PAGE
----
Summary of Amicus Brief in Reno v. Bossier Parish School Board
Nos. 95-1455 & 95-1508
SUMMARY OF ARGUMENT
The appeal of this declaratory judgment action under Section 5 of the Voting Rights Act presents two separate issues: (1) whether the district court erred in holding that the Bossier Parish School Board carried its burden of proving a lack of discriminatory purpose in enacting its redistricting plan, and (2) whether a violation of Section 2 of the Voting Rights Act provides an independent basis for denying preclearance under Section 5. Amici agree that, in this case, it is unnecessary for the Court to reach the second issue, because the district court majority clearly erred in applying the purpose prong of Section 5, and its decision must be reversed on that basis. In the event, however, that the Court reaches the second issue, this amici brief is submitted to describe the context and legislative history of amended Section 2 which clearly demonstrate Congress' intent to assure that a voting change violating Section 2 of the Act would not be required to receive preclearance under Section 5 of the Act. To avoid repetition of the arguments in the principal briefs, the amici brief is limited to this latter issue, as to which amici have a special interest based on their involvement as counsel in past Section 5 cases that have addressed this issue. See Georgia v. Reno, 881 F Supp. 7 (D.D.C. 1995) (three-judge court); Texas v. United States, 1995 WL 769160 (D.D.C.1995) (three-judge court).
The legislative history of the 1982 amendments and extension of the Voting Rights Act show that Congress intended for the results standard of Section 2 to apply to Section 5 preclearance. Congress was well aware of the limitations of the retrogression standard of Beer v. United States, 425 U.S. 130 (1976), when it extended and amended the Act in 1982. The Senate Report that accompanied the amendments provides that "[i]n light of the amendment to section 2, it is intended that a section 5 objection also follow if a new voting procedure so discriminates as to violate section 2." S. Rep. No. 417, 97th Cong., 2d Sess. 12 n.31 (1982).
The principal cosponsors of the 1982 amendments, Senator Kennedy and Representative Sensenbrenner, reiterated on the floors of the Senate and House during the legislative debates that "where there is a section 5 submission which is not retrogressive, it would be objected to only if the new practice itself violated the Constitution or amended section 2." 128 Cong. Rec. 57095 (daily ed. June 16,1982) (remarks of Sen. Kennedy);128 Cong. Rec. H3841 (daily ed. June 23, 1982) (remarks of Rep. Sensenbrenner). Representative Edwards, a sponsor of the final bill and chair of the House subcommittee with jurisdiction over the extension of the Act, concurred with Representative Sensenbrenner's interpretation of the bill. 128 Cong. Rec. H3840-41.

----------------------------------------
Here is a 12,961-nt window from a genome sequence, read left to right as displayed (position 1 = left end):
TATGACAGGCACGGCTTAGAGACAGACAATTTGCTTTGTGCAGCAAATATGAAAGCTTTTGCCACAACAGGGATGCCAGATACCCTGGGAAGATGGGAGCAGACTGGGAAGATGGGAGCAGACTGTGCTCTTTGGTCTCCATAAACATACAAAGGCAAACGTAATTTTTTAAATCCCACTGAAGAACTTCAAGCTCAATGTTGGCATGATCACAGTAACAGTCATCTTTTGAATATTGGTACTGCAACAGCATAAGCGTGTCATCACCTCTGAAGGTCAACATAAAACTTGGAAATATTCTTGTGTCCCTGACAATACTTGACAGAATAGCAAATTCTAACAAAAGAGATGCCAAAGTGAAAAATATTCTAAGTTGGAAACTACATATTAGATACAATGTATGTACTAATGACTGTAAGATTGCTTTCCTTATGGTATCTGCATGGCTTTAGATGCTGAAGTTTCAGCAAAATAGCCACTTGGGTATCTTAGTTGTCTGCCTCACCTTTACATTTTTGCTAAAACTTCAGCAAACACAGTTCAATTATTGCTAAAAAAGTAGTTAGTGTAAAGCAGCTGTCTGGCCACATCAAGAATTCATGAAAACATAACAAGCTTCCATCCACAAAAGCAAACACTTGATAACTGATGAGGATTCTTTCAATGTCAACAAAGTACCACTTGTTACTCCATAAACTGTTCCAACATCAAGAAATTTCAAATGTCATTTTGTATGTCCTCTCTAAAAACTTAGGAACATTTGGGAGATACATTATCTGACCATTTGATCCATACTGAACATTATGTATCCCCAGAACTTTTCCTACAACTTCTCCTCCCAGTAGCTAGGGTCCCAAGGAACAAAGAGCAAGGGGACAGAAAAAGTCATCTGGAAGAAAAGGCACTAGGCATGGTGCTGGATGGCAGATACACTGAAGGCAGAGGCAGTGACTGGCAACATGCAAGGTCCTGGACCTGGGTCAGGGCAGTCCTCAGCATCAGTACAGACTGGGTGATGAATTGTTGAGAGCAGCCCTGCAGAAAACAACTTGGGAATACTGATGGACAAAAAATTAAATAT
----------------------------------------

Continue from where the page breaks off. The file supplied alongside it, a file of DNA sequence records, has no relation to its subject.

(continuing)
Congress also acted with knowledge of the Attorney General's then established practice of denying preclearance to changes which violated other provisions of the Act. When Congress reenacts a statute and voices its approval of an administrative or other interpretation of the statute, as it did in the Senate Report, Congress is treated as having adopted that interpretation, and the courts are bound by it.
The Senate Report is entitled to greater weight than any other of the legislative history This Court has described the Senate Report as being "the authoritative source" for construction of the 1982 amendments to the Act. Thornburg v. Gingles, 478 IF.S. 30, 43 n.7 (1986). It has been the established practice of the Court, moreover, to examine the applicable committee reports to determine congressional intent and the meaning of specific provisions of the Voting Rights Act, particularly Section 5, where the statute itself was silent or ambiguous.
While Congress did not amend Section 5, it did amend the Voting Rights Acts and provided that amended Section 2 was to apply to preclearance. It is common for Congress to add a provision to an act and apply it to a second provision of the same act without changing the language of the second provision.
Some voting changes are not amenable to analysis under a retrogression standard. A change from appointed to elected county commissioners, for example, would be covered by Section 5, but it might be difficult to determine the effect of such a change based upon a retrogression analysis. In other cases, there may be no practice or procedure at all that can be used as a benchmark for determining retrogression, e.g., where a newly incorporated college district or municipality selects for the first time a method of conducting elections. Under the circumstances, a voting plan which fairly reflects the strength of the minority community as it exists would furnish the logical and appropriate basis for comparison.
The application of Section 2 to preclearance would not cause a major or disruptive change in the administration of Section 5. The Attorney General has administered the statute in such a manner in the past. The purpose or effect standards would continue to apply and dispose of the vast majority of submitted voting changes. It would make very little sense from the standpoint of public policy and conserving judicial resources to allow violations of one section of the Voting Rights Act (Section 2) to be approved by another (Section 5). Such a result would undercut the enforcement mechanisms and the overall purpose of the Act. The evidence shows that Congress intended to correct the anomalies of Beer by applying Section 2 to Section 5 preclearance.